Alfred Döblin – like his countryman Bertolt Brecht – loves a big fucking label telling you what’s happening, but he also loves quotation. This novel is a collage, whether incorporating “real” texts or not, it is a satisfying and believable evocation of the myriad texts and narratives that would have existed in Berlin at that time. There are excerpts from the bible and accompanying sermons, there are the lyrics of songs, there are adverts, newspaper articles, there are brief stories about peripheral characters, there are debates and dialogue, there are insights into the food and the drink and the nightlife and the sexlife of Weimar Germany. If the central characters and narrative of Berlin Alexanderplatz matched the vivid and electric realities of the novel’s form, it would have been a belter. If Döblin’s imaginative characterisation had been as sharp as his evocation (whether transposed or imagined) of experienced language, then this would have been one of the greatest modernist novels I’ve ever read. But Biberkopf and his friends weren’t interesting or charming enough to hold this reader. Every novelistic criminal doesn’t need to be a secret angel to be engaging, and nor do they need to be a psycho killer (qu’est-ce que c’est?), but they do need to have an arc OR a personality that can be swum within, especially in a book of this length. I didn’t care at all for Biberkopf.
Was Berlin Alexanderplatz – and all modernism – doomed to fail?
Was modernism based on a false premise, that it is possible to evoke, using language alone, the true, felt, lived experience of human life?
Modernism is inherently ambitious, but often overly so. Modernism gave us great works (obvs think of the best of Joyce and Woolf), but it also gave us some of the most turgid and dull bullshit I’ve ever had the misfortune to read (think of the worst of Joyce and Woolf).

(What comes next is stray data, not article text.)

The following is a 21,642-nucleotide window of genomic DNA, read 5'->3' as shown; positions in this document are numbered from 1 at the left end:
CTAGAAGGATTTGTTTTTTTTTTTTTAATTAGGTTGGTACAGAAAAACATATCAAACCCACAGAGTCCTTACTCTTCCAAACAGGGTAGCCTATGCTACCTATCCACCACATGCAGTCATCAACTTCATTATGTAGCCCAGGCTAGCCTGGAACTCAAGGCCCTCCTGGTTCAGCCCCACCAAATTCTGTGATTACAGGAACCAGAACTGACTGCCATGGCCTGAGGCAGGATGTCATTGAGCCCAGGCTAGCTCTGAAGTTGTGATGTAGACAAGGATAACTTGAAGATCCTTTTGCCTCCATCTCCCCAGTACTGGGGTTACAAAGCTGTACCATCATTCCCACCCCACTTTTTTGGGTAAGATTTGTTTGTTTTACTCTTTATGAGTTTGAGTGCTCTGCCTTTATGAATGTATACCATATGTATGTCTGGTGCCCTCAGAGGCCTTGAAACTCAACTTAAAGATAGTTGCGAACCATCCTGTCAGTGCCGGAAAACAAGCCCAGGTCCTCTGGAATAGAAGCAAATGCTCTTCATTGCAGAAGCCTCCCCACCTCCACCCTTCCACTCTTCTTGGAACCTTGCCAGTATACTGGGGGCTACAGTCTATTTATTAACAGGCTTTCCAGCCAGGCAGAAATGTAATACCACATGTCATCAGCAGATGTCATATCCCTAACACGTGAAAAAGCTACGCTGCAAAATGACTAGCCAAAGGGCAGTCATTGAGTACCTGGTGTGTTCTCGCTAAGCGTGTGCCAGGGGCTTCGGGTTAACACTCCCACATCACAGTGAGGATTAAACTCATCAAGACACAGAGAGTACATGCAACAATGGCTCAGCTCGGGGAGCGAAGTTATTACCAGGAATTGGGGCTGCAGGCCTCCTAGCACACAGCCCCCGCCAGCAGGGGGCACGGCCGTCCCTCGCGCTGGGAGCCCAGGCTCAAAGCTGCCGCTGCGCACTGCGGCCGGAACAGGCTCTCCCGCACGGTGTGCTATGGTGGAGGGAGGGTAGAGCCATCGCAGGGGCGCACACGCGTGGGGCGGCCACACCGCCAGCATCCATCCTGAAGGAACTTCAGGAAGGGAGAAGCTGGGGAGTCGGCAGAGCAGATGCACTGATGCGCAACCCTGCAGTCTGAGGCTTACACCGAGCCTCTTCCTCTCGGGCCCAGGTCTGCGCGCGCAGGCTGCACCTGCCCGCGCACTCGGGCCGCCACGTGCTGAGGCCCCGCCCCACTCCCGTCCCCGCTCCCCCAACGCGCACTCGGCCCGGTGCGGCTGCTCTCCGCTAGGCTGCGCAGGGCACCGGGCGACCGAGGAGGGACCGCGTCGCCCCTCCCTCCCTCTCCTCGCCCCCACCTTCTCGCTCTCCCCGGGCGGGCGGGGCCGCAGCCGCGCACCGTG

It isn’t possible to put down on paper an objective depiction of subjective experience, but lots of modernist writers thought it was. There’s a lot of intellectual posturing, whether that comes from the moneyed parlour game tradition of Woolf or the self-conscious poorboy literary insecurity of Joyce, even those who are considered autodidacts of that period still had a fucking undergraduate degree from somewhere.
Döblin, like a lot of writers, was a medical doctor, and absolutely not of the class where he choose to set his most famous novel. He encountered people like Biberkopf: poor, desperate, mentally ill, maladjusted, in his professional life. Though these people aren’t depicted without sympathy, they are depicted as “other” from the voice of the narrator and the presumed ear of the reader. This is why, in my opinion, Döblin’s prolonged sections set amongst the criminal poor fail: he doesn’t know them as well as he thinks he does.
Berlin Alexanderplatz shines where it offers snapshots, because Döblin is good at reporting things he has seen, or things he could have seen. What he fails at is a knowable evocation of the interior lives of people completely different to himself. Even with these problems, if the book had been half its length I probably would’ve offered strong, though restrained, praise. As it is, it’s too long for its many faults to not to rub my readerly eye like a stone in a readerly shoe.
Modernists were intellectuals, committed to life lived in the mind as the only life that counts. DH Lawrence, my favourite writer of this period, wasn’t a posh fuck with intellectual insecurities, he was a lower middle class Midlander with insecurities about his body, which is much better for me to relate to lol. For obvious reasons.
This wasn’t worth waiting years to read, though maybe I’m being overly critical because I’m a bit bored. Lolololol. Going for something contemporary next.